summary: Mice treated with probiotics recovered from exposure to alcohol and experienced fewer health effects than those not treated with probiotics.

source: American Society for Microbiology

Excessive consumption of alcohol leads to a painful hangover and associated headaches, fatigue and nausea. Drinking alcohol has also been linked to a wide range of health problems in the human body, including heart disease, cirrhosis, and immune deficiencies.

One way to avoid these consequences is to drink less, but researchers in China have introduced another way to alleviate hangovers and other negative outcomes – a genetically modified probiotic.

In a paper published this week in Spectrum Microbiologythe researchers describe their approach and report that in experiments with mice, the treatment reduced alcohol absorption, prolonged alcohol tolerance, and shortened the animals’ recovery time after exposure to alcohol.

The probiotic has not yet been tested in humans, but the authors speculate that if it offers the same benefits, it may offer a new way to reduce health problems caused by alcohol, and liver problems in general.

Meng Dong, PhD, at the Institute of Zoology of the Chinese Academy of Sciences, who worked on the study, noted that the clinical applications may extend well beyond alcohol-related conditions. “We believe that transgenic probiotics will provide new ideas for treating liver disease,” she said.

The human body primarily uses forms of an enzyme called alcohol dehydrogenase, or ADH, to metabolize alcohol. But some variants are more potent than others: Some studies have found that a form called ADH1B, found primarily in East Asian and Polynesian populations, is up to 100 times more active than other variants.

Previous studies in mice have shown that viral vectors genetically engineered to express ADH1B can speed up the breakdown of alcohol, but this approach has not been shown to be safe in humans.

Motivated by these findings, Dong and her colleagues looked for a safer delivery method, focusing on Lactococcus lactis, a bacterium often used in fermentation. They used molecular cloning to insert the human ADH1B gene into a bacterial plasmid, which was then introduced into the L. lactis strain.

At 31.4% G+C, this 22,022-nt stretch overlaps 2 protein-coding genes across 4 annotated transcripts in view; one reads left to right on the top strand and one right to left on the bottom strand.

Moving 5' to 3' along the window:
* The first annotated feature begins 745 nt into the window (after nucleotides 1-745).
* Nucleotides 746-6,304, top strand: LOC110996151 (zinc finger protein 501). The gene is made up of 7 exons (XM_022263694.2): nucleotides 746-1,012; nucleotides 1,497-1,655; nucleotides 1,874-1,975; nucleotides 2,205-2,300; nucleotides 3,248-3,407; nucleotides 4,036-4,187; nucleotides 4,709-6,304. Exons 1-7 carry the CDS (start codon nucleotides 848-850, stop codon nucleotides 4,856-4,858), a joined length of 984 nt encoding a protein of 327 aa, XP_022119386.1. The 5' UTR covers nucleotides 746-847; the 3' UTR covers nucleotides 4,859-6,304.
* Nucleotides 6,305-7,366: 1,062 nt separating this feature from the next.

Laboratory tests confirmed that the probiotic secreted the enzyme. The researchers encapsulated the probiotic to ensure it would survive against stomach acid, then tested it on 3 groups of 5 mice, each exposed to different levels of alcohol.

The untreated mice showed signs of drunkenness after 20 minutes of alcohol exposure. When the rats were placed on their backs, for example, they were never able to get back on their feet.

This indicates a drink
An enzyme called ADH1B speeds up the breakdown of alcohol in the body. The image is in the public domain

But in the group that received a probiotic that showed human ADH1B, half of the mice were still able to transform themselves an hour after exposure to alcohol. A quarter of them have never lost their ability to turn themselves in.

Further tests showed that two hours after exposure, blood alcohol levels in the control group continued to rise, while those in the probiotic-treated mice began to decrease. In addition, the researchers found that the treated mice showed lower levels of fats and triglycerides in their livers, suggesting that probiotics could mitigate alcohol-related damage to this organ.

The next step, Dong said, is to investigate whether the potential therapeutic effect of modified probiotics extends to humans.

“We are excited to improve recombinant probiotics in acute alcohol-induced liver and intestinal damage,” Dong said.

About this alcohol and pharmacy research news

author: Joanna Urban
source: American Society for Microbiology
communication: Joanna Urban – American Society for Microbiology
picture: The image is in the public domain

Original search: Results will appear in Spectrum Microbiology

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